José M. Hernández with astronaut dress Beasts

Son of Migrant Workers Literally Goes to the Moon

Inspired by hearing a first-gen American astronaut on the radio, Jose Hernandez left the fields of California to journey into outer space.

In 2004, José M. Hernández finally went to the moon after 11 attempts – but how he got there is why he’s the most impressive astronaut in the universe.

The child of Mexican migrant workers in California, Hernández remembers the moment he realized he wanted to go to space:

“I was hoeing a row of sugar beets in a field near Stockton, California, and I heard on my transistor radio that Franklin Chang-Diaz had been selected for the Astronaut Corps. I was already interested in science and engineering, but that was the moment I said, ‘I want to fly in space.’ And that’s something I’ve been striving for each day since then.”

 

 

This NowThis video details Hernández’s incredible journey to space, but it’s the fact that he was inspired to do so by Chang-Diaz, a Costa Rican-American astronaut of Chinese descent, that really blew our minds. This is what people mean when they talk about representation and inclusion – when kids look on TV and see someone that reminds them of themselves achieving greatness, they realize that they can, too.

Hernández is so much more than a man who never gave up on reaching the stars. Seriously, he even founded a nonprofit to help other kids get there. His journey that began as the child of migrant farmers is evidence that representation and inclusion really do work. We’re looking at a cycle of inspiration for all of us. What’s more American than that?

Recently, he made a video in support of DREAMers.

 

Beasts

Claudette Colvin, Original Woman Who Refused to Give Up Her Seat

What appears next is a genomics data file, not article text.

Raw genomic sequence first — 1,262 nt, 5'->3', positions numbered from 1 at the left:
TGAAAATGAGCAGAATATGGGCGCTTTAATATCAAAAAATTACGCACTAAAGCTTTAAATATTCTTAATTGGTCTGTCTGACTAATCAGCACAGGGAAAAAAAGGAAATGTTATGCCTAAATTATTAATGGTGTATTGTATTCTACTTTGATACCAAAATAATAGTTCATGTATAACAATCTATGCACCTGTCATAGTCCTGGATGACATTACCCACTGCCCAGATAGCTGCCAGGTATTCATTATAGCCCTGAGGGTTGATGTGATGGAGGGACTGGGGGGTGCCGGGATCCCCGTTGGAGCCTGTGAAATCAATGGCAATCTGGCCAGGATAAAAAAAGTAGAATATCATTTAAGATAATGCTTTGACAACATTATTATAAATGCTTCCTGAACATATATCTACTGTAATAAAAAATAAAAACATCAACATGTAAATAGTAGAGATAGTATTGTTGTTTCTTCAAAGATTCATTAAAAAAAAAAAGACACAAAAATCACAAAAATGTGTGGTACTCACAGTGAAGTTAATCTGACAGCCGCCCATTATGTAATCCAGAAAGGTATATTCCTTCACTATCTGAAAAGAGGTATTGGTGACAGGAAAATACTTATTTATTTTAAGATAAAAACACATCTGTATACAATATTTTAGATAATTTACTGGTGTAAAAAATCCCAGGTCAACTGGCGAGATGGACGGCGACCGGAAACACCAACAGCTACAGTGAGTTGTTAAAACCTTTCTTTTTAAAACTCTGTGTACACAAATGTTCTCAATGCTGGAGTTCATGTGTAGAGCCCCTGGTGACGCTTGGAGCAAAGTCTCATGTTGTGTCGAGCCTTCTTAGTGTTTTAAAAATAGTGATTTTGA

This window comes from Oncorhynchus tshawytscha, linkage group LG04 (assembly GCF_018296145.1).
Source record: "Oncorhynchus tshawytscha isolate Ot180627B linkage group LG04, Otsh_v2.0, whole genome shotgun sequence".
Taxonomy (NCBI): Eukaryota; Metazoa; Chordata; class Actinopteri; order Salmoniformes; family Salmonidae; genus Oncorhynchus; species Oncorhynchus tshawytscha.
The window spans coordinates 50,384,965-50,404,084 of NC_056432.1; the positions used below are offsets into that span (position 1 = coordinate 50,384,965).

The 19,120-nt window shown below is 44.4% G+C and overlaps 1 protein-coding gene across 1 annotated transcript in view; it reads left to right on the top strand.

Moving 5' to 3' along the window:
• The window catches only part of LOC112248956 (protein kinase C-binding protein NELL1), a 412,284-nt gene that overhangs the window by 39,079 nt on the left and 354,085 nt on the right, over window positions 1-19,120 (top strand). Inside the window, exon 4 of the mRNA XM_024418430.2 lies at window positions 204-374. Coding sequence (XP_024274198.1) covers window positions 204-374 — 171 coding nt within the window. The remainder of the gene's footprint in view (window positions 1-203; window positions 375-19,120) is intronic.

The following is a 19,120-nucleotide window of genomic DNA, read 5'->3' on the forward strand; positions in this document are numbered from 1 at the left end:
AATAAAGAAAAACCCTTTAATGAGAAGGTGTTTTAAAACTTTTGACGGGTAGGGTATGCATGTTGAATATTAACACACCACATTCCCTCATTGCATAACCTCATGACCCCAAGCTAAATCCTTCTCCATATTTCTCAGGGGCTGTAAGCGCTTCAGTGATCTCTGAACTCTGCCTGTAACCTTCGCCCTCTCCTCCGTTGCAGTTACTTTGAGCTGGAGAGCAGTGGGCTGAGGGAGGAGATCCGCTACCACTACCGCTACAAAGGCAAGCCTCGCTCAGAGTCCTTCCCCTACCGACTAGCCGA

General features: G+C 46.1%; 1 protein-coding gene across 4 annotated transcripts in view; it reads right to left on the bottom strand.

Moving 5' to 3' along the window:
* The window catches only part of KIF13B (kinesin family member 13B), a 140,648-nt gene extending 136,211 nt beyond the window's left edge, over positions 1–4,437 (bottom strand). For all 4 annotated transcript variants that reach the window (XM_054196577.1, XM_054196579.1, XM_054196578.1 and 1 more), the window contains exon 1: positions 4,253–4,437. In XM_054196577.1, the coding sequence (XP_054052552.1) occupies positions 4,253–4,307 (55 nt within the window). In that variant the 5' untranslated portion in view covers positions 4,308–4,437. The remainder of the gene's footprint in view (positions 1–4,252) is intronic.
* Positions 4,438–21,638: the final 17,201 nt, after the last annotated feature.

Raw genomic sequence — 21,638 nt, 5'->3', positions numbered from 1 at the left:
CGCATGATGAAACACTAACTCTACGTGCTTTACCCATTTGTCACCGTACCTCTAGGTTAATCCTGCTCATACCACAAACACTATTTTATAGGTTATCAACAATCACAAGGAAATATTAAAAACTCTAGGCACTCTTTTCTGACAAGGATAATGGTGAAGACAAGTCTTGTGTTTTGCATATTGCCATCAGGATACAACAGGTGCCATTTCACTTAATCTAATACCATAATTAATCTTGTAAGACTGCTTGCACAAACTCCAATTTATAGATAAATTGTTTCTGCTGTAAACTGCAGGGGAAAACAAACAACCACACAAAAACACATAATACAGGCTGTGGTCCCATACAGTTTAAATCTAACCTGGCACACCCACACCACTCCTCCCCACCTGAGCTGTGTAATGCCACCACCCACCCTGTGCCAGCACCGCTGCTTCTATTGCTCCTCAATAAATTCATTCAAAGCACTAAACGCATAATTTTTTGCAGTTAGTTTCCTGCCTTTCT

Before Rosa Parks sat down, there was Claudette.

Most history books forget that Claudette Colvin is an African-American who refused to give up her seat on the bus, nine months before Rosa Parks.

It was March 2nd, 1955, in Montgomery, Alabama, when Colvin paid her fare and refused to get up from the seat for a white woman. She’d been studying Black history in high school that month and felt inspired by Harriet Tubman and Sojourner Truth. She felt the spirit of those two women pushing her down in her seat, telling her not to give it up.

“All I remember is that I was not going to walk off the bus voluntarily,” Colvin told NPR. She was put in handcuffs and taken to the local jail.

 

Claudette Colvin, age 15.

 

After the incident, her civil disobedience didn’t make much of a splash. She was young and soon became pregnant. Because of this, her courageous act went all but unnoticed for many years. In fact, people began to think of her as a ‘troublemaker’ within her community and she had difficulty finding employment, and soon moved to New York.

While the court decided she was guilty in her legal case and she was given probation, Colvin did go on to serve as a plaintiff in the historic Browder v. Gayle legal case, which ended the Montgomery Bus Boycott and segregation on public buses in the city.

Many think if it wasn’t for Colvin, the media wouldn’t have paid much attention to Rosa Parks and the movement that followed. For this, we offer her immense gratitude.

If you want to learn the rest of her story, peep her interview with Teen Vogue here. Then go read Claudette Colvin: Twice Toward Justice, authored by Phil Hoose.

 

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